The @ ("at") operator: Pointer operation

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    The @ ("at") operator: Pointer operation


 You can create a pointer to a variable with the @ operator.
   Operator Operation         Operand types        Result type
   @        Pointer formation Variable reference,  Pointer (same as nil)
                              procedure identifier,
                              or function identifier

@ is a unary operator. Special rules apply to use of the @ operator with a

The type of the value is the same as the type of nil, so it can be assigned to any pointer variable.

@ with a variable

Using @ with an ordinary variable (not a parameter) is not complicated. For example, given these declarations:

   type
     TwoChar = array[0..1] of Char;
   var
     Int: Integer;
     TwoCharPtr: ^TwoChar;

this statement causes TwoCharPtr to point to Int:

   TwoCharPtr := @Int;

TwoCharPtr^ becomes a reinterpretation of the value of Int, as if it were an array[0..1] of Char.

@ with a value parameter

Applying @ to a formal value parameter results in a pointer to the stack location containing the actual value.

For example, suppose Fred is a formal value parameter in a procedure and FredPtr is a pointer variable.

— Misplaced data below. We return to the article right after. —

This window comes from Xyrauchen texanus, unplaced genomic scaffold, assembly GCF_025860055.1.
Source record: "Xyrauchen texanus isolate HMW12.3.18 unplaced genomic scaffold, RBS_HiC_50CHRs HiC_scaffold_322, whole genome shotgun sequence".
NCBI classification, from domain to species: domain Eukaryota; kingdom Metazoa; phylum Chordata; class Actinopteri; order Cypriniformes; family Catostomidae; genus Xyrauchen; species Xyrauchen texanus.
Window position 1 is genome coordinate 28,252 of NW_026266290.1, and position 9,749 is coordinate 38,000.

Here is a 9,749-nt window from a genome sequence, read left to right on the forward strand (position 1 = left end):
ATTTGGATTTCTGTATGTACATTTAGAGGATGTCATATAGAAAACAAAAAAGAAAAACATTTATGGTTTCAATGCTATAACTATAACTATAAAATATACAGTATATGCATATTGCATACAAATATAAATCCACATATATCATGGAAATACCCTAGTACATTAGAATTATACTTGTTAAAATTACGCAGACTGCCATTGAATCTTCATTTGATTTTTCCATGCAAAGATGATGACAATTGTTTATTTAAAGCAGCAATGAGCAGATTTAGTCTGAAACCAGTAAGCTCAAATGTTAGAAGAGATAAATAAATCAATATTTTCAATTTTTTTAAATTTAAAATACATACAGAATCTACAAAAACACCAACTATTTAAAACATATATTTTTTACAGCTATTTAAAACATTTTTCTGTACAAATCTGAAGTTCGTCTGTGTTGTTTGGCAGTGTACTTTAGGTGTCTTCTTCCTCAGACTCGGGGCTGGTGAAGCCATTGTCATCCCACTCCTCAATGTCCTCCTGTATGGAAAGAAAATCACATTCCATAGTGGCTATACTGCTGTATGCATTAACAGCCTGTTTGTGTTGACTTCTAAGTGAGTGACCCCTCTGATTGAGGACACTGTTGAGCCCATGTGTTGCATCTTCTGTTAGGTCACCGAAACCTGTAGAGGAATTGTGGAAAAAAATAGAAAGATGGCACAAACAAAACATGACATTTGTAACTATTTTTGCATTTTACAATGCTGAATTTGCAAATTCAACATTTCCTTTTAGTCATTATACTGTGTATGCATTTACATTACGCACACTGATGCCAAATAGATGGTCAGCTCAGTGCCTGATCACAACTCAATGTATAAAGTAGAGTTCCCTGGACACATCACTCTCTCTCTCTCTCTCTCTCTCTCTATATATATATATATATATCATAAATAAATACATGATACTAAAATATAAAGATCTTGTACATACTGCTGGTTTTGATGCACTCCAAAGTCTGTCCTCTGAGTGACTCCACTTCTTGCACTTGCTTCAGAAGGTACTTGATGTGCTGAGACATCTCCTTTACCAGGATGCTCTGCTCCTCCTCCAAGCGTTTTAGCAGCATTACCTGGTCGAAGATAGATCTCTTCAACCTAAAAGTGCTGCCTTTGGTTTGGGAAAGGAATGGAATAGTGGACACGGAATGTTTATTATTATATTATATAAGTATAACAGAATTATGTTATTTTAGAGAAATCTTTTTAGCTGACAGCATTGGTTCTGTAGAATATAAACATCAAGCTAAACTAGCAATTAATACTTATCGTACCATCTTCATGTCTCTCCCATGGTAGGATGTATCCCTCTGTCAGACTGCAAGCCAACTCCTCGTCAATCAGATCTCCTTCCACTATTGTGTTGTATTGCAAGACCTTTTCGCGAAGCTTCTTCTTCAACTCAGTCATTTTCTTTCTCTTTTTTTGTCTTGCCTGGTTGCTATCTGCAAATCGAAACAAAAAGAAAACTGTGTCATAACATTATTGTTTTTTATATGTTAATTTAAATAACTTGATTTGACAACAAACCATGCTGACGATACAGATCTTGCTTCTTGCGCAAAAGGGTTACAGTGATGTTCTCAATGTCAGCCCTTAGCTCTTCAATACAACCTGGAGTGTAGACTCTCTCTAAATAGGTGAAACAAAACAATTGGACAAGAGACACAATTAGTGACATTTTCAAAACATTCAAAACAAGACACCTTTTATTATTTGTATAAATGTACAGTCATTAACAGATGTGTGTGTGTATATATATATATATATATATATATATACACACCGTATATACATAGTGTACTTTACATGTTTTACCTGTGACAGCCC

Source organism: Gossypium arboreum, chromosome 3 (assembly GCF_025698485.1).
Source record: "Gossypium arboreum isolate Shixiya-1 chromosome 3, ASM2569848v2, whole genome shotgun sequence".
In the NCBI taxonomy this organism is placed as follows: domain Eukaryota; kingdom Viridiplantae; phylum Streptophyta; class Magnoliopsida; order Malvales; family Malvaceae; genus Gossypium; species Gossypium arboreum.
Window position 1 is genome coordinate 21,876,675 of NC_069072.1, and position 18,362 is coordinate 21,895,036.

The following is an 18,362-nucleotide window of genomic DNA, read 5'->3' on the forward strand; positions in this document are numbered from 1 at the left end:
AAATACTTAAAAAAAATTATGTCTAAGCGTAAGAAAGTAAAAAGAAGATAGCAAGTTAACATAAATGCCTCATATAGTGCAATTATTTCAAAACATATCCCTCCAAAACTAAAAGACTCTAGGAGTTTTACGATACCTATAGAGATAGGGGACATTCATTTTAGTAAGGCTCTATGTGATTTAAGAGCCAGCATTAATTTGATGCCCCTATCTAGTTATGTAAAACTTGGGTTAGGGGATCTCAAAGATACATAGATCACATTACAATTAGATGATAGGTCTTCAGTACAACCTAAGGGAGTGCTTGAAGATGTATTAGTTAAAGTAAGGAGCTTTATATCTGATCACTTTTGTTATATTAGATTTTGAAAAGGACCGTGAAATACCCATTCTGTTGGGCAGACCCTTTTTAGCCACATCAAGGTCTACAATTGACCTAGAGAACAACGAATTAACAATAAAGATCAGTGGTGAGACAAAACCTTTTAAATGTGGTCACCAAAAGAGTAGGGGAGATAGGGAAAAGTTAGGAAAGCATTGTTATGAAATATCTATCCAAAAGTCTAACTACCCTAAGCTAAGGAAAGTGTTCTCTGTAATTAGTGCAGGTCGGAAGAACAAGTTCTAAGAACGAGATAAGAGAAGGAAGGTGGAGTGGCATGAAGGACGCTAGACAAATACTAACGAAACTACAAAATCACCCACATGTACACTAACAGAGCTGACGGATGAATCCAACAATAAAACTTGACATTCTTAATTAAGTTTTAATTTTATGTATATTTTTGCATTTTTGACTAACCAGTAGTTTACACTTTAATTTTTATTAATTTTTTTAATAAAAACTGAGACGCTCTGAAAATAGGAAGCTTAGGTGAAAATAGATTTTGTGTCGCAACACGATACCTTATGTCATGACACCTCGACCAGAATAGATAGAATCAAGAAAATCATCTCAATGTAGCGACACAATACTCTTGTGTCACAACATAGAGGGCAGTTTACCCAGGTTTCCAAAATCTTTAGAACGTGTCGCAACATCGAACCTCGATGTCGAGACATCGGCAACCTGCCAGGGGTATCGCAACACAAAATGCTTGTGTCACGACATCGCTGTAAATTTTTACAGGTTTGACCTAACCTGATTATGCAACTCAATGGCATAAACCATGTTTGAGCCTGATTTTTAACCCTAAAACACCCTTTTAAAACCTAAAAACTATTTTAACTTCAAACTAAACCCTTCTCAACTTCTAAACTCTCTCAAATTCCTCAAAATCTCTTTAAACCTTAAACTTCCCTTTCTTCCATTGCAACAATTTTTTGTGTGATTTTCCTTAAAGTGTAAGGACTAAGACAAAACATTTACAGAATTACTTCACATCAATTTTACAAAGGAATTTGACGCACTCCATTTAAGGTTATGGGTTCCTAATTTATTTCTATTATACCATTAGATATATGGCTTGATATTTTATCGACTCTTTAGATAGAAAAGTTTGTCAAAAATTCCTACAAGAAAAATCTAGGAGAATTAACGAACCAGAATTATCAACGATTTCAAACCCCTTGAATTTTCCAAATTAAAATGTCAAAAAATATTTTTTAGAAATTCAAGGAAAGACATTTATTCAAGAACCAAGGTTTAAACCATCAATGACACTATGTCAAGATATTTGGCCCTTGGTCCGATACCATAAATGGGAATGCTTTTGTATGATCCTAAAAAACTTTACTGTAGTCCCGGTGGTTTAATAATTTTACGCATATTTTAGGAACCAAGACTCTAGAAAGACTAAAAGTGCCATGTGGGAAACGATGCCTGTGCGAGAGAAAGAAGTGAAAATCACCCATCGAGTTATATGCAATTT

If the procedure executes this statement

   FredPtr := @Fred;

FredPtr^ references Fred's value.

However, FredPtr^ does not reference Fred itselfit references the value that was taken from Fred and stored on the stack.

@ with a variable parameter

Applying @ to a formal variable parameter results in a pointer to the actual

 parameter (the pointer is taken from the stack).

The type of resulting pointer value is controlled through the $T compiler directive.

For example, suppose the following:

  - One is a formal variable parameter of a procedure,
  - Two is a variable passed to the procedure as One's actual parameter
  - OnePtr is a pointer variable.

If the procedure executes this statement

   OnePtr := @One;

OnePtr is a pointer to Two, and OnePtr^ is a reference to Two itself.

@ with a procedure or function

You can apply @ to a procedure or a function to produce a pointer to its entry point. Turbo Pascal does not give you a mechanism for using such a pointer.

The only use for a procedure pointer is to pass it to an assembly language routine or to use it in an inline statement.

@ with a method

You can apply @ to a qualified method identifier to produce a pointer to the method's entry point.

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